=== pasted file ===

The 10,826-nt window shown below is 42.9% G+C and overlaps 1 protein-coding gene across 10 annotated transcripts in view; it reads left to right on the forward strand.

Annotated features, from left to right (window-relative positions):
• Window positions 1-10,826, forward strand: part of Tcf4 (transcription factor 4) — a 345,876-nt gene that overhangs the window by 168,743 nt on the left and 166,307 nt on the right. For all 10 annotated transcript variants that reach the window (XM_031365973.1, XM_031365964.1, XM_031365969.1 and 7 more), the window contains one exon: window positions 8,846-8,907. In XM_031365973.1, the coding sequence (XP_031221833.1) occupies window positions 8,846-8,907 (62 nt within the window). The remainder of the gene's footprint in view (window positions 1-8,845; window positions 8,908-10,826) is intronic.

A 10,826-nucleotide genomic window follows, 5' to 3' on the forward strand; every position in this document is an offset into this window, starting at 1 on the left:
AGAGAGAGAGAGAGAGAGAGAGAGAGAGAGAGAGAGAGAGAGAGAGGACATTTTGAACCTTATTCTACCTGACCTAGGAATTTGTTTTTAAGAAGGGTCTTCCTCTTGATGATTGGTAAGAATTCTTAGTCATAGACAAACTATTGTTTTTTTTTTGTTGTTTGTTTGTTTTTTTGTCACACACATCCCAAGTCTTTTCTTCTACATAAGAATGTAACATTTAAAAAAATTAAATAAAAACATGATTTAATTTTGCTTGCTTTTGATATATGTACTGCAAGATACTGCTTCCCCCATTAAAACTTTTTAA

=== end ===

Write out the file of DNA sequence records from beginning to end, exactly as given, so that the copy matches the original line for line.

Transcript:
The 10,826-nt window shown below is 42.9% G+C and overlaps 1 protein-coding gene across 10 annotated transcripts in view; it reads left to right on the forward strand.

Annotated features, from left to right (window-relative positions):
• Window positions 1-10,826, forward strand: part of Tcf4 (transcription factor 4) — a 345,876-nt gene that overhangs the window by 168,743 nt on the left and 166,307 nt on the right. For all 10 annotated transcript variants that reach the window (XM_031365973.1, XM_031365964.1, XM_031365969.1 and 7 more), the window contains one exon: window positions 8,846-8,907. In XM_031365973.1, the coding sequence (XP_031221833.1) occupies window positions 8,846-8,907 (62 nt within the window). The remainder of the gene's footprint in view (window positions 1-8,845; window positions 8,908-10,826) is intronic.

A 10,826-nucleotide genomic window follows, 5' to 3' on the forward strand; every position in this document is an offset into this window, starting at 1 on the left:
AGAGAGAGAGAGAGAGAGAGAGAGAGAGAGAGAGAGAGAGAGAGAGGACATTTTGAACCTTATTCTACCTGACCTAGGAATTTGTTTTTAAGAAGGGTCTTCCTCTTGATGATTGGTAAGAATTCTTAGTCATAGACAAACTATTGTTTTTTTTTTGTTGTTTGTTTGTTTTTTTGTCACACACATCCCAAGTCTTTTCTTCTACATAAGAATGTAACATTTAAAAAAATTAAATAAAAACATGATTTAATTTTGCTTGCTTTTGATATATGTACTGCAAGATACTGCTTCCCCCATTAAAACTTTTTAA